13 Reasons to Have an Out-of-This-World Friday (the 13th)

1. Not all of humanity is bound to the ground

Since 2000, the International Space Station has been continuously occupied by humans. There, crew members live and work while conducting important research that benefits life on Earth and will even help us eventually travel to deep space destinations, like Mars.

2. We’re working to develop quieter supersonic aircraft that would allow you to travel from New York to Los Angeles in 2 hours

We are working hard to make flight greener, safer and quieter – all while developing aircraft that travel faster, and building an aviation system that operates more efficiently. Seventy years after Chuck Yeager broke the sound barrier in the Bell X-1 aircraft, we’re continuing that supersonic X-plane legacy by working to create a quieter supersonic jet with an aim toward passenger flight.

3. The spacecraft, rockets and systems developed to send astronauts to low-Earth orbit as part of our Commercial Crew Program is also helping us get to Mars

Changes to the human body during long-duration spaceflight are significant challenges to solve ahead of a mission to Mars and back. The space station allows us to perform long duration missions without leaving Earth’s orbit.

Although they are orbiting Earth, space station astronauts spend months at a time in near-zero gravity, which allows scientists to study several physiological changes and test potential solutions. The more time they spend in space, the more helpful the station crew members can be to those on Earth assembling the plans to go to Mars.

4. We’re launching a spacecraft in 2018 that will go “touch the Sun”

In the summer of 2018, we’re launching Parker Solar Probe, a spacecraft that will get closer to the Sun than any other in human history. Parker Solar Probe will fly directly through the Sun’s atmosphere, called the corona. Getting better measurements of this region is key to understanding our Sun. 

For instance, the Sun releases a constant outflow of solar material, called the solar wind. We think the corona is where this solar wind is accelerated out into the solar system, and Parker Solar Probe’s measurements should help us pinpoint how that happens.  

5. You can digitally fly along with spacecraft…that are actually in space…in real-time!

NASA’s Eyes are immersive, 3D simulations of real events, spacecraft locations and trajectories. Through this interactive app, you can experience Earth and our solar system, the universe and the spacecraft exploring them. Want to watch as our Juno spacecraft makes its next orbit around Juno? You can! Or relive all of the Voyager mission highlights in real-time? You can do that too! Download the free app HERE to start exploring.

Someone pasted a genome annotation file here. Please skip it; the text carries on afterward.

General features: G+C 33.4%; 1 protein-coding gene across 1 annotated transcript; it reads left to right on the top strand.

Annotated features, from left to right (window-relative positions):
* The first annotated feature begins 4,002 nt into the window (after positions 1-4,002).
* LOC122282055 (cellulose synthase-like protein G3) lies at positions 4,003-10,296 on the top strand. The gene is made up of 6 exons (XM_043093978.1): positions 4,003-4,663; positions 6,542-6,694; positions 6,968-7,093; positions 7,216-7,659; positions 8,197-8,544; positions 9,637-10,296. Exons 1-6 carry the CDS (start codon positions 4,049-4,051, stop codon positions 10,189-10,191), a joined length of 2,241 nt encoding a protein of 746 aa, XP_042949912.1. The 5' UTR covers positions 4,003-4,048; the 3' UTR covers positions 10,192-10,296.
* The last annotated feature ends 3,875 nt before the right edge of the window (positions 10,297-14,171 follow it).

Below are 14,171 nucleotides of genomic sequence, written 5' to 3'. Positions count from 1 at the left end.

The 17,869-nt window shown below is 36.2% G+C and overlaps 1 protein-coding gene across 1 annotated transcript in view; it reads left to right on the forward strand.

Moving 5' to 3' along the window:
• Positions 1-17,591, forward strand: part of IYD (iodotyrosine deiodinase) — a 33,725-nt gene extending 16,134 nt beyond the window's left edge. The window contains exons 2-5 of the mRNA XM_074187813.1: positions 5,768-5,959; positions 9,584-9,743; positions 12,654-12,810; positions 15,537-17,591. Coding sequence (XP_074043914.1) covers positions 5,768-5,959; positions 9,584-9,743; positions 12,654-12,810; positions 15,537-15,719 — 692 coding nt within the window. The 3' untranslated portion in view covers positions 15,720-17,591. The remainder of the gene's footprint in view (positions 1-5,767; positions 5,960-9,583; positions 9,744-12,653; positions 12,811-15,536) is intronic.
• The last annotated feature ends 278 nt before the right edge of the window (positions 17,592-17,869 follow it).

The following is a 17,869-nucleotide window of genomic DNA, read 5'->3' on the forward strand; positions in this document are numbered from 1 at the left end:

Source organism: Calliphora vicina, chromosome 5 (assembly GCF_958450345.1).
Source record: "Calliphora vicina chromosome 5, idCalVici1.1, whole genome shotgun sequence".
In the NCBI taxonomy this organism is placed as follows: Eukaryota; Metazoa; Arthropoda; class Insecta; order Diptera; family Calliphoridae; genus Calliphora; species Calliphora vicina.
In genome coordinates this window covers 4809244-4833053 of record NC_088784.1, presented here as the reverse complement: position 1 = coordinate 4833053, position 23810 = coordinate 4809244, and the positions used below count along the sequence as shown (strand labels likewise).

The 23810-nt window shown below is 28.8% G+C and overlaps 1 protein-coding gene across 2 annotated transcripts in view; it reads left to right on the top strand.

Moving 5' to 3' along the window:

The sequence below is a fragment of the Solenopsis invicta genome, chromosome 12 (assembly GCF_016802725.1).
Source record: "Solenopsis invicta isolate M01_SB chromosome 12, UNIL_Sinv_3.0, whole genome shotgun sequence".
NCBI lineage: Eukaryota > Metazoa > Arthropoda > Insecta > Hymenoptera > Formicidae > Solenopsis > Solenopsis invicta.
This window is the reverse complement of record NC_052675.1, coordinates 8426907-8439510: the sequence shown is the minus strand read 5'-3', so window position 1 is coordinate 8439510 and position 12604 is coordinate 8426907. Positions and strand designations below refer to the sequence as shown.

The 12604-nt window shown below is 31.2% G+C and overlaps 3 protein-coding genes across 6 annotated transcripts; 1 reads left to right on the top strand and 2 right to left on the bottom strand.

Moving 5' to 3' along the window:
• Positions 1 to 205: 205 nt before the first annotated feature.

6. When you feel far away from home, you can think of the New Horizons spacecraft as it heads toward the Kuiper Belt, and the Voyager spacecraft are beyond the influence of our sun…billions of miles away

Our New Horizons spacecraft completed its Pluto flyby in July 2015 and has continued on its way toward the Kuiper Belt. The spacecraft continues to send back important data as it travels toward deeper space at more than 32,000 miles per hour, and is ~3.2 billion miles from Earth.

In addition to New Horizons, our twin Voyager 1 and 2 spacecraft are exploring where nothing from Earth has flown before. Continuing on their more-than-37-year journey since their 1977 launches, they are each much farther away from Earth and the sun than Pluto. In August 2012, Voyager 1 made the historic entry into interstellar space, the region between the stars, filled with material ejected by the death of nearby stars millions of years ago.

7. There are humans brave enough to not only travel in space, but venture outside space station to perform important repairs and updates during spacewalks

Just this month (October 2017) we’ve already had two spacewalks on the International Space Station…with another scheduled on Oct. 20. 

Spacewalks are important events where crew members repair, maintain and upgrade parts of the International Space Station. These activities can also be referred to as EVAs – Extravehicular Activities. Not only do spacewalks require an enormous amount of work to prepare for, but they are physically demanding on the astronauts. They are working in the vacuum of space in only their spacewalking suit.